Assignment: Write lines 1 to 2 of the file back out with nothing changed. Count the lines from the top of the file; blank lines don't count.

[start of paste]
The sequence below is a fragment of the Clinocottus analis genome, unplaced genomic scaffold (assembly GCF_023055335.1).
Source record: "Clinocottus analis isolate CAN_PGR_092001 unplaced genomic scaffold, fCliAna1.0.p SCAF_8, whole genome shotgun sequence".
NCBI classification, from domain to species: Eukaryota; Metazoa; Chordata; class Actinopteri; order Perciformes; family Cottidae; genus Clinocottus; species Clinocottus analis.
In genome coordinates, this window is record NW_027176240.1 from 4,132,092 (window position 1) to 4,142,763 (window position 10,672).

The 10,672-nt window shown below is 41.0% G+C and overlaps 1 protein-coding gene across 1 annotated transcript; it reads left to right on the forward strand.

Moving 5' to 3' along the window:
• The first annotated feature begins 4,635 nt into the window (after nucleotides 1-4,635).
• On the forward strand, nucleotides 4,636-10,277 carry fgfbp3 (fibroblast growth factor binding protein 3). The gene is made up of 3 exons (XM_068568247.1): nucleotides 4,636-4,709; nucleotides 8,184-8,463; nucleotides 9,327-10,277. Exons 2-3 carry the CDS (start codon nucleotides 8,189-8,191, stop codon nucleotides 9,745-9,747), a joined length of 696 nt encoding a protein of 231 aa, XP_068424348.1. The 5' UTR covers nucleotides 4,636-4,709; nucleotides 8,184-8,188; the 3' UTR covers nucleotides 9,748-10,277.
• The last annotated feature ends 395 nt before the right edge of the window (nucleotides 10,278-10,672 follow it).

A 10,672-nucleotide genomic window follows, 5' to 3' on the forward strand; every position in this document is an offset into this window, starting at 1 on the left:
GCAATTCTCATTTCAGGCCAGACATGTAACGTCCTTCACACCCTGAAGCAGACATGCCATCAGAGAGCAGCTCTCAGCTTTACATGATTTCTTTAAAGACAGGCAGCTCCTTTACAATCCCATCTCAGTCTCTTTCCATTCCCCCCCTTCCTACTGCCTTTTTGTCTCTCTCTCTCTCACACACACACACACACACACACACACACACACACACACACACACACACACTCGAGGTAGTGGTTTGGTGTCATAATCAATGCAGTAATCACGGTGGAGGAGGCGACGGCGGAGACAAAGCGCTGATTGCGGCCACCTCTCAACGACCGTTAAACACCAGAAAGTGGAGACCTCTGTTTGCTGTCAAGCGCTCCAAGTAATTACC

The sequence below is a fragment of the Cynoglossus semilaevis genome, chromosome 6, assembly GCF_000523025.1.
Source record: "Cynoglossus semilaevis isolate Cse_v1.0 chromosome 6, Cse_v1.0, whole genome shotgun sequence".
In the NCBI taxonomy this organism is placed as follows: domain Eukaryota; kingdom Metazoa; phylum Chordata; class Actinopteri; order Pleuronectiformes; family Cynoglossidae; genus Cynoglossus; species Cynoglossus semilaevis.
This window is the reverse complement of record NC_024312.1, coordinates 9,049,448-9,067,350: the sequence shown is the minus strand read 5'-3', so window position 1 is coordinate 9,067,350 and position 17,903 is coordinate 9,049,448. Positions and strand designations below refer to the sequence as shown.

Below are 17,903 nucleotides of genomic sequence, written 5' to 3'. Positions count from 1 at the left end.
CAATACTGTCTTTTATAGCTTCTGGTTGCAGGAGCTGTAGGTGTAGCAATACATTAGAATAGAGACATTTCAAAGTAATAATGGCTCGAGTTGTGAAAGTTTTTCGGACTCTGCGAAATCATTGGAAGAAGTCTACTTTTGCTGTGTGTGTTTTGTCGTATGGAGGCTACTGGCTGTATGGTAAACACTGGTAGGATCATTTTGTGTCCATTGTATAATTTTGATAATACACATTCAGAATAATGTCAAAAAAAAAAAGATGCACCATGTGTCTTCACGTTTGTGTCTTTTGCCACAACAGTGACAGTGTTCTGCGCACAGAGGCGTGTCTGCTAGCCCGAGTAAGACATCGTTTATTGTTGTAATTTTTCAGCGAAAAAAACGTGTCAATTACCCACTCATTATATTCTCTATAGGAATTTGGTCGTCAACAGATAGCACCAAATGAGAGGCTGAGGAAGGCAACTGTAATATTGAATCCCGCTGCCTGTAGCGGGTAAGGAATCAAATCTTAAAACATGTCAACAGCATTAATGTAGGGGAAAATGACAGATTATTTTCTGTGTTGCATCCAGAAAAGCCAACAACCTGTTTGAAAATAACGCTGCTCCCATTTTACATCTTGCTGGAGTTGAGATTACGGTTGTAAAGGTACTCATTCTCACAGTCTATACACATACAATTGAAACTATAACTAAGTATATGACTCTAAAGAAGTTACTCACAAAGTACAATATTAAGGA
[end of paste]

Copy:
The sequence below is a fragment of the Clinocottus analis genome, unplaced genomic scaffold (assembly GCF_023055335.1).
Source record: "Clinocottus analis isolate CAN_PGR_092001 unplaced genomic scaffold, fCliAna1.0.p SCAF_8, whole genome shotgun sequence".